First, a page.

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"We Tibetans are looking for a legitimate and meaningful autonomy, an arrangement that would enable Tibetans to live within the framework of the People’s Republic of China."

DPP chair pans Ma over remarks on Dalai Lama

December 8, 2008

YOU'RE NOT WELCOME: When President Ma met a delegation from Italy, they lauded Taiwan’s freedom of religion while mentioning the controversial refusal
 
By Mo Yan-chih and Rich Chang
STAFF REPORTERS
Taipei Times
Saturday, Dec 06, 2008
 
Democratic Progressive Party (DPP) Chairperson Tsai Ing-wen (蔡英文) told a press conference yesterday that as Taiwan and Tibet faced similar situations in the international community, the government should sympathize with Tibet.
 
“I always found it hard to understand why countries would join China in oppressing Taiwan, but now Taiwan is cooperating with China to oppress Tibet,” she said. “A president should represent the values of his people.”
 
Her comments came after President Ma Ying-jeou (馬英九) said on Wednesday that the Dalai Lama was not welcome to visit Taiwan.
 
Ma’s comments, which contradicted remarks made in March that he would welcome the Tibetan spiritual leader, attracted strong criticism from pan-green and pan-blue politicians, who urged him to reconsider.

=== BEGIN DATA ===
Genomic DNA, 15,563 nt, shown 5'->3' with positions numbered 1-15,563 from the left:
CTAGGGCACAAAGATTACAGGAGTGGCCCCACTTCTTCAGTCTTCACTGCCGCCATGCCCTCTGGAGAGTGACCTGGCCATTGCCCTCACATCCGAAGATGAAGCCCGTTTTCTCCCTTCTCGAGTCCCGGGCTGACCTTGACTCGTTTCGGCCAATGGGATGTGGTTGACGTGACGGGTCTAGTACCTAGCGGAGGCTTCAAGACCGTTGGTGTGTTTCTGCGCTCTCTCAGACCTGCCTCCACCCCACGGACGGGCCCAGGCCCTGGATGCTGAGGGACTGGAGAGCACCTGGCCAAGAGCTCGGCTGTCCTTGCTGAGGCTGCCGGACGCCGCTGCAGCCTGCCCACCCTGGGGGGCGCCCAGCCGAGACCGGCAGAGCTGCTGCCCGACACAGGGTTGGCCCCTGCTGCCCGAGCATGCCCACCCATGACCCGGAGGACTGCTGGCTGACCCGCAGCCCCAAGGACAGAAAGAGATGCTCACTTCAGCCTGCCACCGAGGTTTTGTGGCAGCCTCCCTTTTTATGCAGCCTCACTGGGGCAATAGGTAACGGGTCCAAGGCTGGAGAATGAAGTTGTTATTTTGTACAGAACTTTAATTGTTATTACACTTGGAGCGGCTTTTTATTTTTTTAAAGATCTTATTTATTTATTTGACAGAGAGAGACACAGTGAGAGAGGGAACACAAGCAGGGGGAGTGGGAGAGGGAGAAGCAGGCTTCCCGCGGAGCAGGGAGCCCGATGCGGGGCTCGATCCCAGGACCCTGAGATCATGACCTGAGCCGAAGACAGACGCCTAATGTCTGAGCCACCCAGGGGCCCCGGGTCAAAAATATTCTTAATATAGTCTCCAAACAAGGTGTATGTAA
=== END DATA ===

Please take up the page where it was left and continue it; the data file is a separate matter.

Meanwhile, DPP spokesman Cheng Wen-tsang (鄭文燦) said the DPP would work with religious groups to invite the Dalai Lama to visit Taiwan.
 
Cheng said Ma spoke up for Tibet and supported the Dalai Lama during his presidential campaign, but reversed his position after being elected.
 
He added that Ma had yielded to Beijing, and the “people Beijing does not welcome, Ma Ying-jeou also does not welcome.”
 
At a separate setting, DPP Legislator Kuan Bi-Ling (管碧玲) said the DPP caucus would launch a “one person, one letter” campaign, urging every Taiwanese to send a letter to the Tibet Religious Foundation of His Holiness the Dalai Lama based in Taiwan inviting the Dalai Lama to visit.
 
Also yesterday, Ma repeated his rejection of the Dalai Lama’s proposed visit, but added that he would welcome a visit “when the time is right.”
 
“Taiwan has been very friendly to the Dalai Lama, and he has visited Taiwan twice before. But now is not the best time for him to visit,” Ma said when meeting a delegation from the Italian parliament at the Presidential Office.
 
Ma made the remarks when his guests, led by Italian Senator Salvo Fleres, mentioned the Dalai Lama’s proposed visit while lauding the freedom of religion in Taiwan.
 
Ma said that although Taiwan welcomed religious people from all over the world, now was not the right time for the spiritual leader to visit.
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